Before you get confused about this (as I was), there was an event called “Spider-Verse” that might explain about all this (except that I haven’t read the “Spider-Verse” event yet, so that point might be moot at this time). Anyway, I have been hearing so many good things about the “Spider-Gwen” series that I had to give “Spider-Gwen: Most Wanted? Volume Zero” a shot and I must admit that I actually liked this graphic novel!

What is this story about? 

In this universe, it was Gwen Stacy who was bitten by a radioactive spider and possessed spider powers (not Peter Parker). It turns out that Peter Parker was bullied so much at school that one day he decided to transform himself into the lizard and went on a rampage throughout the city and ended up getting himself killed. Because of this, Gwen harbored a lot of guilt over what happened to Peter since Peter was doing all this to be like Gwen. After this tragic event, J. Jonah Jameson had caused the public to turn against Spider-Gwen by stating that she was responsible for Peter Parker’s death and Gwen ends up being on the run from the law, including from her father Captain Stacy (at least until she tells him who she really is). Now Gwen has to prove to the public that she did not kill Peter Parker and that she is a true hero while also avoiding the people after her including Frank Castle (A.K.A. The Punisher), the Vulture and Matt Murdock himself!

What I loved about this story: 

Jason Latour’s writing: Jason Latour’s writing was quite unique and interesting to read as this universe’s Gwen Stacy is one of the most interesting characters I had ever read! I loved the way that Jason Latour made Gwen Stacy into such a strong female protagonist as Gwen also cracks jokes like Spider-Man, but she can be moody at times due to her guilt over Peter’s death and I loved the way that Jason Latour wrote Gwen’s struggles with trying to cope with Peter’s death as it made Gwen into a truly relatable character. I also loved the fact that Gwen Stacy is involved in a rock band as it adds even more dimension to her character and I just loved the fact that we have a heroine who is into music! I also enjoyed the moments between Gwen and her father, Captain Stacy, as while it was quite intense due to Captain Stacy not wanting his daughter to get in danger, it was nice seeing how much Captain Stacy cares about his daughter and only wants what is best for her. Jason Latour also did an interesting job at giving us a Spider-Man universe where Gwen Stacy is Spider Woman as I never would have thought that Gwen Stacy of all people could become a superheroine. But, this version of Gwen Stacy is so well written that I actually loved the fact that Gwen Stacy makes an interesting Spider Woman!

Robbi Rodriguez’s artwork: Robbi Rodriguez’s artwork was quite creative to look at, especially Spider Gwen’s outfit! I just loved the reddish hues that cover the pages whenever Gwen is performing in her rock band as it makes those moments really stand out. But the best part of Robbi Rodriguez’s artwork is Spider-Gwen’s outfit! I think I have fallen in love with Spider-Gwen’s outfit since it is actually white and pink all over and it makes her look like a savior type being within the pages!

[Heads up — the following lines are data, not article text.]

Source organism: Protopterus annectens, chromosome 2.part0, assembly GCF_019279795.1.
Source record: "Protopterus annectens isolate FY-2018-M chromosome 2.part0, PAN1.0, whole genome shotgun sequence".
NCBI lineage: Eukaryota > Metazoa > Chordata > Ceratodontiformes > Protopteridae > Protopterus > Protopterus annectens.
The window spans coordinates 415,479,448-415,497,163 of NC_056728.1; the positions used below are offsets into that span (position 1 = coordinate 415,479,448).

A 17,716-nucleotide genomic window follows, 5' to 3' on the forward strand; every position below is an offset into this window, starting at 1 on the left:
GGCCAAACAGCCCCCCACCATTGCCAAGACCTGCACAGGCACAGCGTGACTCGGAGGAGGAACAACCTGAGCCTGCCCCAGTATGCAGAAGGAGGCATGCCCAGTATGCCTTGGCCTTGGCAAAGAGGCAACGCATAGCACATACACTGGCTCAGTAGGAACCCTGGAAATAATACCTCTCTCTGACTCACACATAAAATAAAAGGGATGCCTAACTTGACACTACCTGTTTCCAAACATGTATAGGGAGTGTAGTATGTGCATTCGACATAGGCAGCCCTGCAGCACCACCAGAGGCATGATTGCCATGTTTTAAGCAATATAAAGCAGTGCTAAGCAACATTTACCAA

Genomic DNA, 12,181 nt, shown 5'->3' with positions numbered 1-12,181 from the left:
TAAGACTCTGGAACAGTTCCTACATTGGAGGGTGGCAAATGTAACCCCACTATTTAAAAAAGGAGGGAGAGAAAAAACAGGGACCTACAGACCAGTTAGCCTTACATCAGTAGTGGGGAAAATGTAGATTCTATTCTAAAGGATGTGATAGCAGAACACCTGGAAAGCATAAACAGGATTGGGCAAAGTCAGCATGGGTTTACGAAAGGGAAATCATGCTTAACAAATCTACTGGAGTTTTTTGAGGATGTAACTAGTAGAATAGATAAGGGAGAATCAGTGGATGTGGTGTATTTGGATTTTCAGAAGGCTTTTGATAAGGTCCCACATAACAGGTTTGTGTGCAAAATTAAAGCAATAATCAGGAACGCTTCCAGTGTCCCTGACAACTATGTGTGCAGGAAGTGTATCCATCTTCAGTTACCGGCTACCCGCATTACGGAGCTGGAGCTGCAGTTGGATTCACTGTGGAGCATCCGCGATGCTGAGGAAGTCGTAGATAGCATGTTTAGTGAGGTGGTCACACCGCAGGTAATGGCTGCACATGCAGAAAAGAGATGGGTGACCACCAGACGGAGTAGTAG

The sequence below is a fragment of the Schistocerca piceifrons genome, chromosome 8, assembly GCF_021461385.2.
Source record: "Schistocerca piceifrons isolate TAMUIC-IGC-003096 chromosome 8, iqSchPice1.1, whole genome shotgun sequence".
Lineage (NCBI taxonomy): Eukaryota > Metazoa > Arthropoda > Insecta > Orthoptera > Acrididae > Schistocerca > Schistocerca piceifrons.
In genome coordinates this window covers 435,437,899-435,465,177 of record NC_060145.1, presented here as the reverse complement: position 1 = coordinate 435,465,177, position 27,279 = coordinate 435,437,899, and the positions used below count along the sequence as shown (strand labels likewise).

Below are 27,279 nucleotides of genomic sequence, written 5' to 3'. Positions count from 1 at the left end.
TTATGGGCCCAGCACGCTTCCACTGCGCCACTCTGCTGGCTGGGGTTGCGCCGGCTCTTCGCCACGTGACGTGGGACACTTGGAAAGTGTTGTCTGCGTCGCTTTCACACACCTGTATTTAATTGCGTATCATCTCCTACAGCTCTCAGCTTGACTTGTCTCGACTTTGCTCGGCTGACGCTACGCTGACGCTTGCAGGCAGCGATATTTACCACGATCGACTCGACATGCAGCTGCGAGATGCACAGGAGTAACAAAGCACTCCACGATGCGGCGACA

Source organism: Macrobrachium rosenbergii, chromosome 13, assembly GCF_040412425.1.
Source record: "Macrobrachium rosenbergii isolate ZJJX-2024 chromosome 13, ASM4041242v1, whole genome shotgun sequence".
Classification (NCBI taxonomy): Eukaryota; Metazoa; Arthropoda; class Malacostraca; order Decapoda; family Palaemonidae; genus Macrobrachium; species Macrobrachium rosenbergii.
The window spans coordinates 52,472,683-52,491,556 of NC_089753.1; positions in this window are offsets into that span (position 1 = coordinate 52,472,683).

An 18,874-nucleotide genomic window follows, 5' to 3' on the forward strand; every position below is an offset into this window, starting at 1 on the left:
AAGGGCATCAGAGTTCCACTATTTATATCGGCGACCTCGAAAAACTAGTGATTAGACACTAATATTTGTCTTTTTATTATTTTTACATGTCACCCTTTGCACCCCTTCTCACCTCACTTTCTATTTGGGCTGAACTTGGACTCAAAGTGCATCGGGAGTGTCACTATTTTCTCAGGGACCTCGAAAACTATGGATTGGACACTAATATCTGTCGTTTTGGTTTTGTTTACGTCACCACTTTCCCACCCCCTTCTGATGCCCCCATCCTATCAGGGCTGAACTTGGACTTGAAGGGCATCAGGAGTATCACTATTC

Spider

What made me feel uncomfortable about this story: 

The reason why I gave this book a four-star rating was because I felt that the dialogue was a bit disjointed at times. I was not sure if it was because the dialogue was trying to use street slang to make the characters seem more modern or if it was the writing itself. I often had a difficult time trying to understand what the characters are actually saying due to how the dialogue is being written. Also, if you have not read “Spider-Verse,” chances are you will probably be confused about what is really going on in this book (although this is technically an alternate universe of the “Spider-Man” universe).

Final Thoughts: 

Overall, “Spider-Gwen: Most Wanted? Volume Zero” is a great graphic novel to read if you want to see a different take on Gwen Stacy!

Review is also on: Rabbit Ears Book Blog

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review 2018-06-23 17:03
Afterlife with Archie: Escape from Riverdale Volume 1 by Roberto Aguirre-Sacasa
Afterlife with Archie: Escape from Riverdale - Roberto Aguirre-Sacasa,Francesco Francavilla

Title:  Afterlife with Archie: Escape from Riverdale Volume 1  

Author:  Roberto Aguirre-Sacasa  

Artist:  Francesco Francavilla  

Genre:  Horror / Drama / Zombies / Alternative Universe / Friendship


Year Published: 2014


Year Read:  10/28/2017

Publisher:  Archie Comics

Series: Afterlife with Archie #1

Source:  Purchased

Content Rating:  Ages 15+ (Gory Violence and Some Language)

 

 

 

Afterlife

Introduction: